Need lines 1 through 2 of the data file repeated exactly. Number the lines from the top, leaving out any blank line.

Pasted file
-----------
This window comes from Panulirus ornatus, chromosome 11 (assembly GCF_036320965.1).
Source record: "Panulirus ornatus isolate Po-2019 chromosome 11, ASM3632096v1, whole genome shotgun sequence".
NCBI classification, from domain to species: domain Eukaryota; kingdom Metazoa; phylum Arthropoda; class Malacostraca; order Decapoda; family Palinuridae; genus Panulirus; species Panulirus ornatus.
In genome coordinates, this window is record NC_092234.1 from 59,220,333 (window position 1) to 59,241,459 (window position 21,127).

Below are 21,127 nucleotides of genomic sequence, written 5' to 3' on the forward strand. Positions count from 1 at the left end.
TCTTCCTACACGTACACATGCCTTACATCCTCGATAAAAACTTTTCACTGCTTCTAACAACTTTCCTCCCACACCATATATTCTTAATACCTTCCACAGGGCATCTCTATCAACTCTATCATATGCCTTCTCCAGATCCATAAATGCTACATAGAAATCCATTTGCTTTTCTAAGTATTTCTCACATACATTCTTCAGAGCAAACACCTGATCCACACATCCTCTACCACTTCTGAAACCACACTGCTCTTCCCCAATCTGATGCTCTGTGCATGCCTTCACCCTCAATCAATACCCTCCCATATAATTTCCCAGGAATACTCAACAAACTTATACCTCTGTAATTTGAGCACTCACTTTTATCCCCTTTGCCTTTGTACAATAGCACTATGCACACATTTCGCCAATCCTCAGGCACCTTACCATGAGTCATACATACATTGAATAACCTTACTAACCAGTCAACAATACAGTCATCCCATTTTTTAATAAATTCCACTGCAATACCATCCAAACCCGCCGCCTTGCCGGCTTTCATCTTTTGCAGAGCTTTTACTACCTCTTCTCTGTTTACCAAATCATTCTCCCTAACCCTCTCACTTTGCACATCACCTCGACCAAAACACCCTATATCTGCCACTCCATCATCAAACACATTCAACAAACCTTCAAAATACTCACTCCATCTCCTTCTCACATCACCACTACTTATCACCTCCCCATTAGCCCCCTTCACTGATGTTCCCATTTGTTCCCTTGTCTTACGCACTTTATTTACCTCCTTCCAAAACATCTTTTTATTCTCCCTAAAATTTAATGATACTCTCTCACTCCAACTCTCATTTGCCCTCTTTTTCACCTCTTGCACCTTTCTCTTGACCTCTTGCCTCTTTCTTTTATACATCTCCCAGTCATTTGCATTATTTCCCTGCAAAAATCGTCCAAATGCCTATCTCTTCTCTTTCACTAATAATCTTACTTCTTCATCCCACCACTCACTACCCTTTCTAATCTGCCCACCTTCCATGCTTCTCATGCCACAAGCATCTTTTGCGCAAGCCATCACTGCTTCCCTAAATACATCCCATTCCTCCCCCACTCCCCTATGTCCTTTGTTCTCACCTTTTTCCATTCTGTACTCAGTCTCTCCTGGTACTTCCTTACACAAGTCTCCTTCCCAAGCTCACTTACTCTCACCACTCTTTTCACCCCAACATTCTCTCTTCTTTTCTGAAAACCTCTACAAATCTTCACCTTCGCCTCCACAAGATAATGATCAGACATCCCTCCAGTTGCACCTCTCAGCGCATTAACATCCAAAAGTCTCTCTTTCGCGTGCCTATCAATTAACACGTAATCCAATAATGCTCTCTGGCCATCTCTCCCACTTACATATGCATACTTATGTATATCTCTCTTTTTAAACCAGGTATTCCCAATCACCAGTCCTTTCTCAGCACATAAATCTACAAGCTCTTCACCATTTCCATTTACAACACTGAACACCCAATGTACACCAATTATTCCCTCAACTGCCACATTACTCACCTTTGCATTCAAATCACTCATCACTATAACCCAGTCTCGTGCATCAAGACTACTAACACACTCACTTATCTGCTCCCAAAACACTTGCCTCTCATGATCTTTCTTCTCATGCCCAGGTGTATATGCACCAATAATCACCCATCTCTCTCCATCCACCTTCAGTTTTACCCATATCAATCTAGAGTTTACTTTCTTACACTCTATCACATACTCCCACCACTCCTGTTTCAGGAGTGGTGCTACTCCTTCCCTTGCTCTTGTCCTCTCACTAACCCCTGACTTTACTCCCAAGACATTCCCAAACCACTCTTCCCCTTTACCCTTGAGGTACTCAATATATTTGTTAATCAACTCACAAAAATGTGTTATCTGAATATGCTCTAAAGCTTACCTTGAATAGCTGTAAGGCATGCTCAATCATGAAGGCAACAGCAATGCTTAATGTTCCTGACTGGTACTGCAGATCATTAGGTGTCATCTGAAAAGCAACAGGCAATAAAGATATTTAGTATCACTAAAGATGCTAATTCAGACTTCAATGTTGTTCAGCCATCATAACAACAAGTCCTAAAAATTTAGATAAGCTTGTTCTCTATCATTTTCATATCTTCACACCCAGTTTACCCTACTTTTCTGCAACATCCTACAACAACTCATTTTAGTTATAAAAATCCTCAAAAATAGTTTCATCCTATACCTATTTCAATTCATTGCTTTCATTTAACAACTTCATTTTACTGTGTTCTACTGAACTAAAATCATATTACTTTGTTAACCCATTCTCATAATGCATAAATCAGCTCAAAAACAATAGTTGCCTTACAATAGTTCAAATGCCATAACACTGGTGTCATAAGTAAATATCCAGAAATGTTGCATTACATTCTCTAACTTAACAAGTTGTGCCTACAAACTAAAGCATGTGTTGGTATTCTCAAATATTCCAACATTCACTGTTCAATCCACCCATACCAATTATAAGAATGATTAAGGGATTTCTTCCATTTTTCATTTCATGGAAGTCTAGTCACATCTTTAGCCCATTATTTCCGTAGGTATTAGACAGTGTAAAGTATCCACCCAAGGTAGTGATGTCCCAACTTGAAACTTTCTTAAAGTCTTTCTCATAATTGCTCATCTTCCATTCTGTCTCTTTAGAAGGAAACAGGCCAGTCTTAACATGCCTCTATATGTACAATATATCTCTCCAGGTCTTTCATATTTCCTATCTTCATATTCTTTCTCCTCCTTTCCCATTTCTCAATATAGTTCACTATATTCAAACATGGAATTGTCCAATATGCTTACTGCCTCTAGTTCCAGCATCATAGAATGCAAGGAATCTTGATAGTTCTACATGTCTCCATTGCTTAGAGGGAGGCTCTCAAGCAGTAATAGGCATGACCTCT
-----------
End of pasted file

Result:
This window comes from Panulirus ornatus, chromosome 11 (assembly GCF_036320965.1).
Source record: "Panulirus ornatus isolate Po-2019 chromosome 11, ASM3632096v1, whole genome shotgun sequence".